Recently, I came upon a list of the No.1-audience-rated tv shows over 60 years of U. S. viewing Among the shows were Wagon Train, Marcus Welby, M.D., and Laverne and Shirley. Nowhere was there a sign of M.A.S.H, NYPDBlue or Mad Men, all smart, edgy, sophisticated shows highly rated by television critics. This made me realize that there is a parallel in literature. Best sellers, those books that fly out of bookstores and online, like Tuesdays with Morrie, Three Cups of Tea and Eat, Pray, Love,have ranked right up there at the top of the best seller lists, bringing their authors buckets of change and fabulous homes. The writing in each of these blockbusters is often clumsy and awash with dubious premises. However, their messages or moral points are clear to the point of being simplistic: be kind, do good works, get religion. These titles are the No.1 audience-rated books of their times. It makes me think of the oft-stated phrase "Heaven is boring".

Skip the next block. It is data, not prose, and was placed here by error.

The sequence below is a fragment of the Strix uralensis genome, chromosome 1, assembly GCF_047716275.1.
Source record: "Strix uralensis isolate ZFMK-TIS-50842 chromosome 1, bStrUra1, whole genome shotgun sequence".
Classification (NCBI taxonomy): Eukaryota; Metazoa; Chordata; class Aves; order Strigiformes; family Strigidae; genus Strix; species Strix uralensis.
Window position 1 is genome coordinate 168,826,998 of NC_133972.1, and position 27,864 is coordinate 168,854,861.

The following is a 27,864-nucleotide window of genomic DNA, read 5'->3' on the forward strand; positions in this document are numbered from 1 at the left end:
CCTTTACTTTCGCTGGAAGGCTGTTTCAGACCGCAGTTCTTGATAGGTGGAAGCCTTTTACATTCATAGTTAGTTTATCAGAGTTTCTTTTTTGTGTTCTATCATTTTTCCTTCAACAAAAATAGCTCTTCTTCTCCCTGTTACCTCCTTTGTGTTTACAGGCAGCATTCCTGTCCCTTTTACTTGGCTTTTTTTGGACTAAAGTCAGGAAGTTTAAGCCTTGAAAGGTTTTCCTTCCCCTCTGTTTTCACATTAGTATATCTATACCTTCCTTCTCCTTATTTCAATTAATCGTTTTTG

Literary buffs prize Don de Lillo, Philip Roth and Lorrie Moore. Any one of those might win a Pulitzer Prize for literature or, sometimes, a McArthur genius grant and if obscure enough, a Nobel prize, but never will their works bring in enough money for the author to buy a house in Palm Beach or Malibu or Bali. And yet, to read any one of them is to be transported to a place where you've never been, never even knew existed, and peopled by characters you've always wanted to know.
And speaking of immortals, the creator of Holden Caulfield might have died last week, but Holden never will.